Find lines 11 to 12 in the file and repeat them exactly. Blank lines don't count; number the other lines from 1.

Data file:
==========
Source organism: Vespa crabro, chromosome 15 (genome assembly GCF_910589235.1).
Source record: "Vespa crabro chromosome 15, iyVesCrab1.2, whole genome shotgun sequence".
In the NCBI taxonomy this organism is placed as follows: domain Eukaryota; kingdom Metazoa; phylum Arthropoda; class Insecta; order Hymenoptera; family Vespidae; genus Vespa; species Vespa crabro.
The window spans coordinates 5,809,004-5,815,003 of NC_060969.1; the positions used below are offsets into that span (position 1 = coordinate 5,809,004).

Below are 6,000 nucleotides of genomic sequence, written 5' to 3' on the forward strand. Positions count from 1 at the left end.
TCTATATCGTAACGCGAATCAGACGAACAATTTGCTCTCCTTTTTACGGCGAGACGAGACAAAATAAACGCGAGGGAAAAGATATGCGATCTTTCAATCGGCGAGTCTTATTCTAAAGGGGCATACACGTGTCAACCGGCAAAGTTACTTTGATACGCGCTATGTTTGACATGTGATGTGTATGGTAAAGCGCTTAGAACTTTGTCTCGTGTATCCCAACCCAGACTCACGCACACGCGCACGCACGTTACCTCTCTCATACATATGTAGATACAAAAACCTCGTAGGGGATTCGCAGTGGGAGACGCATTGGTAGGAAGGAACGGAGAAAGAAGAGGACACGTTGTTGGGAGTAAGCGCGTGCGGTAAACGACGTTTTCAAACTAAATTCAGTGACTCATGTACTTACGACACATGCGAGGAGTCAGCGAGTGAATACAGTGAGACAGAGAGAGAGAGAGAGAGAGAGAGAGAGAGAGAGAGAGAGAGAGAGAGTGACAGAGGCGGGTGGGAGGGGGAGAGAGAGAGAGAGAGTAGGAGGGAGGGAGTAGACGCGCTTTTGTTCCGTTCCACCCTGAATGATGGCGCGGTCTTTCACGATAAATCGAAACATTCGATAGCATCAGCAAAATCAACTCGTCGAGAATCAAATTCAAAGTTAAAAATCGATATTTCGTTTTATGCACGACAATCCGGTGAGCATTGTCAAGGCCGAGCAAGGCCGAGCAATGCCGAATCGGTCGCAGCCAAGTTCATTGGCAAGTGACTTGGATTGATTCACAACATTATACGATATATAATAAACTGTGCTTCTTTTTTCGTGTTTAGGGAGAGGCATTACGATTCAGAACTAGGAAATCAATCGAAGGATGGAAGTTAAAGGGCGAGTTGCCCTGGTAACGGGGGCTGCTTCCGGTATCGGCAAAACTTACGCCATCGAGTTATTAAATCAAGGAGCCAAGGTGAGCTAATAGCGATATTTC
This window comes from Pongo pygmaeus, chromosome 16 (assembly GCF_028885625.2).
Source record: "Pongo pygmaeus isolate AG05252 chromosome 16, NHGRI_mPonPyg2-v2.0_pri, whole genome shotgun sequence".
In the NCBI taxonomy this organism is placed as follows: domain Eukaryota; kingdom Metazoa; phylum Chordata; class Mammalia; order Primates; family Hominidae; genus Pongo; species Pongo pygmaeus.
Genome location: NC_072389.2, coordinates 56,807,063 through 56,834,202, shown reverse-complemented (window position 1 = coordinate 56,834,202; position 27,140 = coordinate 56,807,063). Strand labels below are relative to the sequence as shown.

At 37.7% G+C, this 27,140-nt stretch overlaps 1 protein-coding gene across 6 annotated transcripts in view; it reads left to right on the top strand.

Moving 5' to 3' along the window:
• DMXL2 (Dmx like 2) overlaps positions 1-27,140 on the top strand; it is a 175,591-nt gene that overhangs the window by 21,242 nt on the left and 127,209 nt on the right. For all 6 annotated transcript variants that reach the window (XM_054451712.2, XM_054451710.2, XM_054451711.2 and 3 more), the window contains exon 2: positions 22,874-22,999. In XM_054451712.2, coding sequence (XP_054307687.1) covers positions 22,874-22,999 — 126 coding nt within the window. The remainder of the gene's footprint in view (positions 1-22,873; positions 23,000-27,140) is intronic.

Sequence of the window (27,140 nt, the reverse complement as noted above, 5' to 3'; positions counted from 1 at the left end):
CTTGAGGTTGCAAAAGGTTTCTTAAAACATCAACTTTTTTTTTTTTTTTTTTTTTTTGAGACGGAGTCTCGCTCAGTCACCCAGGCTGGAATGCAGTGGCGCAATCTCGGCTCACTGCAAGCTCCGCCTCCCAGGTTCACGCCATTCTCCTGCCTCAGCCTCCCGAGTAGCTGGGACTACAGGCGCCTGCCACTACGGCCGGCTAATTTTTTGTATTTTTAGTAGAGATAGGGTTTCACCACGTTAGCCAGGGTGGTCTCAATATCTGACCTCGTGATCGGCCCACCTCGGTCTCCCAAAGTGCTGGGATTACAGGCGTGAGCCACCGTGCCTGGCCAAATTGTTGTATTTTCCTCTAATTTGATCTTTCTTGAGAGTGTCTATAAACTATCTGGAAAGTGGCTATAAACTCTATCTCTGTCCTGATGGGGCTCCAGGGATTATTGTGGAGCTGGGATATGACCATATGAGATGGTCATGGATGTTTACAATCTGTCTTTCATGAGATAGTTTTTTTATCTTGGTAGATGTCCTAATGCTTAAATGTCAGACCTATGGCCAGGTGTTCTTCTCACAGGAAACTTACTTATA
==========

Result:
At 37.7% G+C, this 27,140-nt stretch overlaps 1 protein-coding gene across 6 annotated transcripts in view; it reads left to right on the top strand.

Moving 5' to 3' along the window: